13. The apparatus as claimed in claim 11 further including means for activating a send engine to manage sending of data packets performed by the plurality of virtual host channel adapters (HCA's), the send engine being accessible to the plurality of virtual host channel adapters (HCA's).
14. An apparatus comprising:
means for providing a plurality of input/output ports in a network switch, which provide a set of data channels for data communications between one of a plurality of host nodes and one of a plurality of target nodes;
means for providing a plurality of virtual host channel adapters (HCA's) in the network switch, any one of which may be assigned to a work queue pair received via any one of the plurality of input/output ports;
means for receiving a work queue pair via any one of the plurality of input/output ports;
means for scanning the work queue pair for known data formats corresponding to one of a plurality of transport protocols;
means for optionally converting the work queue pair to produce a standard work queue pair data format;
means for assigning the work queue pair to one of the plurality of virtual host channel adapters (HCA's);
means for activating a scheduler in the network switch to sequence processing performed by the plurality of virtual host channel adapters (HCA's), the scheduler being accessible to the plurality of virtual host channel adapters (HCA's); and
means for updating a context associated with the work queue pair, the context being stored in a shared memory of the network switch accessible to the plurality of virtual host channel adapters (HCA's).
15. The apparatus as claimed in claim 14 wherein the context is associated with one of the plurality of virtual host channel adapters (HCA's).
16. The apparatus as claimed in claim 14 further including activating a receive engine to manage receiving of data packets performed by the plurality of virtual host channel adapters (HCA's), the receive engine being accessible to the plurality of virtual host channel adapters (HCA's).
17. A virtual host channel adapter (HCA) engine comprising:
a virtual host channel adapter (HCA) scheduler in a network switch to receive a work queue pair from one of a plurality of host nodes via one of a plurality of input/output ports in the network switch, to scan the work queue pair for known data formats corresponding to one of a plurality of transport protocols, to optionally convert the work queue pair to produce a standard work queue pair data format, to assign the work queue pair to one of a plurality of virtual host channel adapters (HCA's) in the network switch, and to activate the scheduler in the network switch to sequence processing performed by the plurality of virtual host channel adapters (HCA's), the scheduler being accessible to the plurality of virtual host channel adapters (HCA's); and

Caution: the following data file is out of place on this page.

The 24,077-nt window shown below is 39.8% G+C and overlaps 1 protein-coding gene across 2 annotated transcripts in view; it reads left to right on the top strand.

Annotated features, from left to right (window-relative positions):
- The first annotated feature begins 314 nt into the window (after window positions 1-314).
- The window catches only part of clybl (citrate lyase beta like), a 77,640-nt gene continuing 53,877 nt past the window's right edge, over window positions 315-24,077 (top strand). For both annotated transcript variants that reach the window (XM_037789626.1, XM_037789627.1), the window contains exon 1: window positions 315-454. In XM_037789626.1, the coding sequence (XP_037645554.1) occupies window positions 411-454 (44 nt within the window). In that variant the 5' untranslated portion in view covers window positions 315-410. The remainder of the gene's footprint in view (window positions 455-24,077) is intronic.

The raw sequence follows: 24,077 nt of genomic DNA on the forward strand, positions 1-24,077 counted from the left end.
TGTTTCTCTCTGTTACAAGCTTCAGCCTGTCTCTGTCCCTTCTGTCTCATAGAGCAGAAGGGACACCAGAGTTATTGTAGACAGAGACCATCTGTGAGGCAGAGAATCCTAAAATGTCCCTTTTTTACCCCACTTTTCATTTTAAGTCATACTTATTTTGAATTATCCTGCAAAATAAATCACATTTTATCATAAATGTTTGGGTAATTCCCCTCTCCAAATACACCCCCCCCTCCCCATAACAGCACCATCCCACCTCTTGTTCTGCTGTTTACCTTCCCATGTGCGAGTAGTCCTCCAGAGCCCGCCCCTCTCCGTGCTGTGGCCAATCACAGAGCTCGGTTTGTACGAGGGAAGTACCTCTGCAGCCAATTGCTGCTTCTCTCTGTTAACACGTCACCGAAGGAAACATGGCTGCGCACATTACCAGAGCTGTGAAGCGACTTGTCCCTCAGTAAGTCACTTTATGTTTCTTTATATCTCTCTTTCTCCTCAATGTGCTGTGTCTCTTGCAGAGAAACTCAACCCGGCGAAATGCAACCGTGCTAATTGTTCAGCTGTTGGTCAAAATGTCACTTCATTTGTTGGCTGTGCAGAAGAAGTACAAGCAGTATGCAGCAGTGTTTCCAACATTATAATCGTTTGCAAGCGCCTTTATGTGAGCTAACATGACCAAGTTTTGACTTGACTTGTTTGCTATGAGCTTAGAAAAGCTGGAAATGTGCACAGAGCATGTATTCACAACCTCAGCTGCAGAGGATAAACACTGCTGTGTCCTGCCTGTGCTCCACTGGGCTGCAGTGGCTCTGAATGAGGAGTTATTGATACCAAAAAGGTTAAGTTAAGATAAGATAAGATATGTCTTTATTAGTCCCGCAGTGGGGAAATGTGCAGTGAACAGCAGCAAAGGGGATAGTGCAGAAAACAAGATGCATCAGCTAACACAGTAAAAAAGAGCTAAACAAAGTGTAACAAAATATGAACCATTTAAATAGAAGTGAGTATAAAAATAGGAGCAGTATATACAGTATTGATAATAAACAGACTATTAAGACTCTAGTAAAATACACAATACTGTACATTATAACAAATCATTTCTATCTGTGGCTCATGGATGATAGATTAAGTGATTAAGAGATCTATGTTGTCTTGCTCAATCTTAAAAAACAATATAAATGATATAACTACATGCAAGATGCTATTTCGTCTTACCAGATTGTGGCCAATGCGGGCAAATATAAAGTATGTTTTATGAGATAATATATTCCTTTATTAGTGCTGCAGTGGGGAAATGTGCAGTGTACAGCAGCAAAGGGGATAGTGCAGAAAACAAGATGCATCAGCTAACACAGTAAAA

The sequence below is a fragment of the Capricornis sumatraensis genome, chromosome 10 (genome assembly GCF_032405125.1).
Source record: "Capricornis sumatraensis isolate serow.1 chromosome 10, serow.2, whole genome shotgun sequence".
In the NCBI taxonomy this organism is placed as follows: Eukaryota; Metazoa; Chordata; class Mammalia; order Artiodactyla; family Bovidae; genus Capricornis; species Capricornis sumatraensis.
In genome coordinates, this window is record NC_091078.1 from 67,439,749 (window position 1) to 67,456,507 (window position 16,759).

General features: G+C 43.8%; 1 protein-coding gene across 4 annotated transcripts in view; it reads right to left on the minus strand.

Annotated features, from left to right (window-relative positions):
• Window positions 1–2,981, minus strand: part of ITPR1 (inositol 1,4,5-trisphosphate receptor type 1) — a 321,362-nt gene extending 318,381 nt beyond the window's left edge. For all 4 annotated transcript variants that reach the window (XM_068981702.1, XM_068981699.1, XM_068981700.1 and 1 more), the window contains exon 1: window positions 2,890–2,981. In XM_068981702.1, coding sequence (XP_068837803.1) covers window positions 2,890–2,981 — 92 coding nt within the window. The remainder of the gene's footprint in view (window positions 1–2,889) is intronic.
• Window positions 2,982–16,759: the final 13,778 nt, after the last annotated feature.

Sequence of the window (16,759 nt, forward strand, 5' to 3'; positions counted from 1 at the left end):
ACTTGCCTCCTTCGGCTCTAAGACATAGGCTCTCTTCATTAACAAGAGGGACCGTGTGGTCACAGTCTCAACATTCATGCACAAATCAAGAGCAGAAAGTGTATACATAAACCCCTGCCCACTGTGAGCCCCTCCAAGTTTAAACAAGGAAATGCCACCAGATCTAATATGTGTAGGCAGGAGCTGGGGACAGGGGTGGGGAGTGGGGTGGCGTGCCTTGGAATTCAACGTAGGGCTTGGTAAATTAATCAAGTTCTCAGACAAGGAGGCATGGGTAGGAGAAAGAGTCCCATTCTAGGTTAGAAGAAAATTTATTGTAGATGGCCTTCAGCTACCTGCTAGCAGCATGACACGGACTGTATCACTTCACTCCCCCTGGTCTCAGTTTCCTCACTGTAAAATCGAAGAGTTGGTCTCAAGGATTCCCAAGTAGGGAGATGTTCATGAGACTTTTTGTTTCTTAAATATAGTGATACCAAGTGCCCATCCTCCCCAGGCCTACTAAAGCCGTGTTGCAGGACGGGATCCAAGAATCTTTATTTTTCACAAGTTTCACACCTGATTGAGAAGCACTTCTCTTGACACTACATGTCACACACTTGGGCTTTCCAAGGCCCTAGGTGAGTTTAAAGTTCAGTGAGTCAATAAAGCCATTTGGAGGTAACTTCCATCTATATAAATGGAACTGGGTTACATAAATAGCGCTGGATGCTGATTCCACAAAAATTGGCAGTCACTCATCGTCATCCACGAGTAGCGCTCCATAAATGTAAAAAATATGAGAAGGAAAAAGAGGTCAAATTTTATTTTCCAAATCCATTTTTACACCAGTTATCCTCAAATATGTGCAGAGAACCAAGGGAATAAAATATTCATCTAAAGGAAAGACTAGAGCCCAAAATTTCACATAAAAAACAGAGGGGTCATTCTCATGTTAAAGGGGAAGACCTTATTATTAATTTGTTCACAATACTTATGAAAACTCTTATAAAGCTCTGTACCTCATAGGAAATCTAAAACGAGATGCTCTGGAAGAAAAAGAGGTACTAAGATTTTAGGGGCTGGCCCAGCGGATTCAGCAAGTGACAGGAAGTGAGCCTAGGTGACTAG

a virtual send engine in the network switch to update a context associated with the work queue pair, to create at least one data packet corresponding to the work queue pair, and to send the at least one data packet to one of a plurality of target nodes via one of the plurality of input/output ports, the virtual send engine being accessible to the plurality of virtual host channel adapters (HCA's), the context being stored in a shared memory of the network switch accessible to the plurality of virtual host channel adapters (HCA's).
18. The virtual host channel adapter (HCA) engine as claimed in claim 17 wherein the context is associated with one of the plurality of virtual host channel adapters (HCA's).
19. The virtual host channel adapter (HCA) engine as claimed in claim 17 wherein the virtual send engine processes the work queue pair added to a virtual send engine queue.
20. The virtual host channel adapter (HCA) engine as claimed in claim 17 wherein the scheduler starts a transfer timeout timer when the at least one data packet is sent.
21. The virtual host channel adapter (HCA) engine as claimed in claim 17 further including a virtual receive engine to receive a send acknowledgement from one of the plurality of target nodes after the at least one data packet is sent, the virtual receive engine being accessible to the plurality of virtual host channel adapters (HCA's).
22. A system comprising:
a host including a host application;
a plurality of input/output ports in a network switch, which provide a set of data channels for data communications between the host application and one of a plurality of target nodes;
a plurality of virtual host channel adapters (HCA's) in the network switch, any one of which may be assigned to a work queue pair received via any one of the plurality of input/output ports; and
a virtual host channel adapter of the plurality of virtual host channel adapters (HCA's) being assigned to a work queue pair received from the host application, the virtual host channel adapter being operable to receive a work queue pair from the host application via any one of the plurality of input/output ports, to scan the work queue pair for known data formats corresponding to one of a plurality of transport protocols, to optionally convert the work queue pair to produce a standard work queue pair data format, to activate a scheduler in the network switch to sequence processing performed by the plurality of virtual host channel adapters (HCA's), the scheduler being accessible to the plurality of virtual host channel adapters (HCAs), to update a context associated with the work queue pair, the context being stored in a shared memory of the network switch accessible to the plurality of virtual host channel adapters (HCA's), to create at least one data packet corresponding to the work queue pair, and to send the at least one data packet to one of a plurality of target nodes via one of the plurality of input/output ports.